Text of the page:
The man known as 'Fessa John Hook is host of the Endless Summer beach music network at www.beachshag.com and author of "Shagging in the Carolinas," available from Arcadia Publishing June 19, about the dance through the decades.
In an interview with The Star, he offered his take on the evolution of the shag and its specific ties to Shelby.
Then: Sand in their Shoes
The dance: “A lot of people say that in the '60s, when a beach song came on from the band or jukebox, all you had to do was reach out your hand and you'd be shaggin' because everyone had some familiarity with it,” Hook said.
The trend: Beach music and shagging became better known, along with a few popular instructors in the Carolinas, during the late '70s, according to Hook. Before then, “it was all but impossible to find stories about beach music or shagging in the '60s,” he said. The shag had an early integrated influence. “It was quite underground, a subculture.”
The stompin’ grounds: Shelby City Park, Robinwood Lake in Gastonia, Lookout Lake in Statesville, and a recreation center in Spartanburg, S.C., were cradles of the shag, Hook said.
Local legends: Bobby London and the Ambassadors formed in 1959. The group played Cecil Corbett's Beach Club in Myrtle Beach in the early '60s and recorded “Apple of My Eye” that played all over the South, Mid-Atlantic and Northeast. Members included James Billy London and lead singer Bobby Gene London, both still living in Shelby.
Janice Barnett traveled with Reggie Saddler and the Dynamics in the early '70s and also recorded as Janice and the Jammers. She produced the beach and college circuit hit “I Told You So.”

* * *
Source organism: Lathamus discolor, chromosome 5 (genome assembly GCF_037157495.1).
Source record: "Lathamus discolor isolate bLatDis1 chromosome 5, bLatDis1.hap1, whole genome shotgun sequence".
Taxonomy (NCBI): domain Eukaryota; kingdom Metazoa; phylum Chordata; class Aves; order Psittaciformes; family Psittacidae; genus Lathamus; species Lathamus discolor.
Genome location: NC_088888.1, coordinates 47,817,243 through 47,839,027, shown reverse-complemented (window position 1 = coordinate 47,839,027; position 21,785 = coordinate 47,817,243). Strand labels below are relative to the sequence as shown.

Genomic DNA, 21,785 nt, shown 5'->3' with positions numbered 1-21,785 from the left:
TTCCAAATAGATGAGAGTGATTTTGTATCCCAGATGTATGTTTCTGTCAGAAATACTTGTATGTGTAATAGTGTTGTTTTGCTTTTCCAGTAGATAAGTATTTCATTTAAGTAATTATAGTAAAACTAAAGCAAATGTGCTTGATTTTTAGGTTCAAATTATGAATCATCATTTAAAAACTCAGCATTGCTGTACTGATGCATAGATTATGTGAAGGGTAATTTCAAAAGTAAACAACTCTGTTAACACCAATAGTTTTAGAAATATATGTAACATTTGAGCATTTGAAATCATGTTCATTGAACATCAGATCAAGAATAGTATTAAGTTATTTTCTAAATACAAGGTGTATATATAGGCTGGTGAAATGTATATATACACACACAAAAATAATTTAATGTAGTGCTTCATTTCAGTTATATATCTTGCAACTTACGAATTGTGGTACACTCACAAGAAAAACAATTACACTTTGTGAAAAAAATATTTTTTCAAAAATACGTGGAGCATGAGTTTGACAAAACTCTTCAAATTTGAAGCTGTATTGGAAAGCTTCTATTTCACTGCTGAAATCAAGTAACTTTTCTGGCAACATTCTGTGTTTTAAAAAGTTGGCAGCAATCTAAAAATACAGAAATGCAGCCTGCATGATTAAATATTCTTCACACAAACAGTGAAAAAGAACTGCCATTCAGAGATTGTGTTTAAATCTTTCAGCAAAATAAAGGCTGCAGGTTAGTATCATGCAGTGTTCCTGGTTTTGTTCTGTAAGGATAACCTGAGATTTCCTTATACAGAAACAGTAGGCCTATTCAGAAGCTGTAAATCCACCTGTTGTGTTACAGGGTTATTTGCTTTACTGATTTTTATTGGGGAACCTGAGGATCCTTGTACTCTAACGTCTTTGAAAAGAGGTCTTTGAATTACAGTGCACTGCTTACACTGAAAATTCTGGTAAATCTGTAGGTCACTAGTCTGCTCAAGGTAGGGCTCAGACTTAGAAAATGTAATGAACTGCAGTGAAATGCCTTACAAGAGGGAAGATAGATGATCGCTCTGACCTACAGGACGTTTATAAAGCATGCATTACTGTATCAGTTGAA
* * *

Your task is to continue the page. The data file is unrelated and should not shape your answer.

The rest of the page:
Alicia Bridges grew up near Shelby and recorded the hit shag tune “I Love the Nightlife.”
Dennis Beam is a Shaggers Hall of Fame member. He was one of the founders of S.O.S., Society of Stranders, which holds two 10-day parties each year in North Myrtle Beach, S.C.
“After Hurricane Hazel took out Roberts Pavilion in the fall of 1954, a new O.D. Pavilion was built right away, but it had cement dance floors,” Hook said. “Dennis and two of his buddies walked across the street and talked the owner of an old house that served beer to fishermen into putting in a 10-by-12 dance floor and 'The Pad' was born.”
The Pad was a popular Ocean Drive dance hall until 1994.
“They had a jukebox under the shade of an old stilt house,” Beam said. The boys requested adding a dance floor and some different records. “The next Thursday night, it was crowded. You couldn't get in the place,” he said. “That's how the name ‘Pad’ started —the dance pad they built us.”
Now: Standin' by the Shag
The dance: The attraction to it hasn’t changed. Still, “the people that love it are passionate about it...and there's more than one reason,” Hook said.
The club: Dick Hamrick, president of Shelby Shag Club, said he’d seen the dance grow in popularity through the years.
“It’s not just a southeastern U.S. phenomenon anymore,” he said.
Shelby Shag Club meets on the fourth Saturday of the month from 8 p.m. to midnight at AMVETS on West Dixon Boulevard.
Club member Sam Lail said he has loved to shag since he learned at The Pad in 1963.
“Everybody called it fast dancing back then,” said Lail, who returned to shagging after raising three children. “We just love it,” he said. “There’s something in your life that you grew up with or the type of music you listened to that you just connect to, and it's just in you.”
Brenda Thornburg, another club member, said she enjoyed S.O.S. “Spring Safari” festivities in April.
“It’s just thousands of people there who love beach music and who love the shag,” she said. “A lot of them, you never learn their names, but you recognize faces from one time to the next and it's just great. Then you've got your beach music, your dancing and the ocean.”